The main arguments come in the form of "subtitled only" purists who assert that the dubbed version of any and all anime is inferior as a form of experiencing the anime. They believe that the Japanese voice actors and actresses are simply superior, or that the dubbed version is less culturally authentic. In the case of certain child-aimed anime, mostly dubbed by companies like DIC and 4Kids, there were in fact problems with anime being heavily censored and changed for the purposes of localization. These efforts are now heavily ridiculed by anime fans. For example, they often changed Japanese names to American ones and notoriously converted Japanese rice balls into "jelly donuts". They also changed the opening songs, and used a lot of censorship of anything having to do with violence or even mild sexual themes. This led a lot of 90s anime fans to hate on dubs, because at that time, there were a lot of terrible dubs, and you had to score the real thing directly from Japan if you wanted to experience an anime story authentically, especially if the anime in question was targeted at kids.
But what dub purists aren't acknowledging is that dubs have gotten much better since those dark days. Largely through the efforts of animation distribution company Funimation, anime dubs nowadays are a significant improvement in terms of translations that make sense while keeping the work's "Japan-ness" intact. Now, anime is no longer trying to pretend to be American, they're not censoring out concepts unique to Japan. Dubbing has become more serious and a lot of talented American voice actors have created some very good, very memorable anime dubs.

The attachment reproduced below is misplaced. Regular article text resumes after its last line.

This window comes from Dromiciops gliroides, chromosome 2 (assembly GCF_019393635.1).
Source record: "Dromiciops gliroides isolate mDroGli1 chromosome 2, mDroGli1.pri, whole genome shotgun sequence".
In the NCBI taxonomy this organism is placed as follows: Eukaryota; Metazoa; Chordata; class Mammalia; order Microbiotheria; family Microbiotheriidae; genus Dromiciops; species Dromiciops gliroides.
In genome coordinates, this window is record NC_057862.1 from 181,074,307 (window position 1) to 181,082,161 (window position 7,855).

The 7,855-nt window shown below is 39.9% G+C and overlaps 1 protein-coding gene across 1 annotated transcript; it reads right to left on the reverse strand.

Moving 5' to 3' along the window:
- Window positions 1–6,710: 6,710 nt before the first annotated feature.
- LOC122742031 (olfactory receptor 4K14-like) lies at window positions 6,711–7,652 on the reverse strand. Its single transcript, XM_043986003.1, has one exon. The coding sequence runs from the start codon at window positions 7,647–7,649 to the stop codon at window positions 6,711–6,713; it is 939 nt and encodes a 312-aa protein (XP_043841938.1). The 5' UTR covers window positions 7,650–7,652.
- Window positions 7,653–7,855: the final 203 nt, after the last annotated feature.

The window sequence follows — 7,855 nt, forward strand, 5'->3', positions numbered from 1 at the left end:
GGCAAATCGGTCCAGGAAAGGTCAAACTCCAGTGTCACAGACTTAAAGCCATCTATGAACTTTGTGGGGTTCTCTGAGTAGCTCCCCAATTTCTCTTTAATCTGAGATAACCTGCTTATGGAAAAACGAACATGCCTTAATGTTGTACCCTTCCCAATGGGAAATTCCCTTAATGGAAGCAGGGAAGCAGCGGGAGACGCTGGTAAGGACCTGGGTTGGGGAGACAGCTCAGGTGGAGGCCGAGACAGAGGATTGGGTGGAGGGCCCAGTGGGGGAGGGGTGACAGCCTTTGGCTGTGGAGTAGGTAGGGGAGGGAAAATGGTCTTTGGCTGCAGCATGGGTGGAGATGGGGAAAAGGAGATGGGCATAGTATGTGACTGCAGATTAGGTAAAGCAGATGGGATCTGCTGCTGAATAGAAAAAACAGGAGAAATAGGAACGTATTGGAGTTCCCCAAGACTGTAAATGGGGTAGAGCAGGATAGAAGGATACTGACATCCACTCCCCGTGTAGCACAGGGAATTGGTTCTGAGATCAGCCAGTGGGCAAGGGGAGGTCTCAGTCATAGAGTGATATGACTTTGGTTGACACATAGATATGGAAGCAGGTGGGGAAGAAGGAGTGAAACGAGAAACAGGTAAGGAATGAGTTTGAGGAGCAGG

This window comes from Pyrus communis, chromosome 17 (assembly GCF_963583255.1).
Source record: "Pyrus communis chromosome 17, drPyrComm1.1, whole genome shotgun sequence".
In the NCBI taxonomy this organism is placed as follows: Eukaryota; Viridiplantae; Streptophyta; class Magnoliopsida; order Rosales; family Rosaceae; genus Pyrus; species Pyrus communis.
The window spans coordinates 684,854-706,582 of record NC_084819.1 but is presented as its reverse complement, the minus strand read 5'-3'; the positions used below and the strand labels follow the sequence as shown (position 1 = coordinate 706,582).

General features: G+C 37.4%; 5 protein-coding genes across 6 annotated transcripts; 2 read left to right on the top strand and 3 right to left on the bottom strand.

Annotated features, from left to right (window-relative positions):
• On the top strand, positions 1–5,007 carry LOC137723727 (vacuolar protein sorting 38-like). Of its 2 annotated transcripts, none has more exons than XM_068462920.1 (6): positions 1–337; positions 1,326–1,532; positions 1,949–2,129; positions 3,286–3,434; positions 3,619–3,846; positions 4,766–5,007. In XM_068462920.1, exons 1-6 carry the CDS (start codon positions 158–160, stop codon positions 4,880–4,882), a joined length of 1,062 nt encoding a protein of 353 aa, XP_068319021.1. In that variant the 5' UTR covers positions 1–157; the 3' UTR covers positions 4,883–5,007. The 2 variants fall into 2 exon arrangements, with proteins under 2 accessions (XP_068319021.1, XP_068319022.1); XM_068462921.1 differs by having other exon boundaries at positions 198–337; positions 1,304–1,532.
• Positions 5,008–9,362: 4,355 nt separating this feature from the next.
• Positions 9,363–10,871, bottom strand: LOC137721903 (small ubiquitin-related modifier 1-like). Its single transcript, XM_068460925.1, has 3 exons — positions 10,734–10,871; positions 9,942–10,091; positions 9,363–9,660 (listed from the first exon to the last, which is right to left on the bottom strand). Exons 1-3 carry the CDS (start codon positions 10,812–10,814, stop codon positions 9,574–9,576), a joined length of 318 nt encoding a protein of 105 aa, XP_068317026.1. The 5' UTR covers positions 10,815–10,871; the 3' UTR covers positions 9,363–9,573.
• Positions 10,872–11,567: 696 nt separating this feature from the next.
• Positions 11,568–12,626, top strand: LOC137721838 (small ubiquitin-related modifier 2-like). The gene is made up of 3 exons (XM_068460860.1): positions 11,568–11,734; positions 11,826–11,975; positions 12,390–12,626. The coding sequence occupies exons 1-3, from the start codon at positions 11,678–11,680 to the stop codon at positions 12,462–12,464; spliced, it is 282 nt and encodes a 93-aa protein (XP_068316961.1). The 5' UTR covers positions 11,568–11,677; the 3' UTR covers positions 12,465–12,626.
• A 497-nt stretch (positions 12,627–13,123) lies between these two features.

Pirate Anime or Nah?
The issue of anime piracy causes a heated debate among anime fans. There are those who think:
- Piracy does not really hurt the anime industry, and/or is not morally wrong.
- Piracy is evil and no one should ever do it, even to watch anime that aren't available in your country by legitimate methods.
- You should TRY not to pirate anime, but it's ok if there is no officially licensed version available in your country.
I tend to believe the latter, meaning that I try to experience anime through legal channels first, and rely on piracy strictly as a back-up only for anime that aren't legally stream-able in the United States. I do think anime fans should always try to support the studios, but if there is no affordable way to stream a show in my country, that's the studio's fault and not mine, and they have to work at making the show available in the U.S. if they want my money. But, as a critic, I also feel somewhat entitled to piracy because it is for the purposes of analysis and criticism, and my articles may increase revenue for studios if I get people to like certain anime. Anime piracy is a serious problem, but the studios also have to meet us halfway by making anime accessible.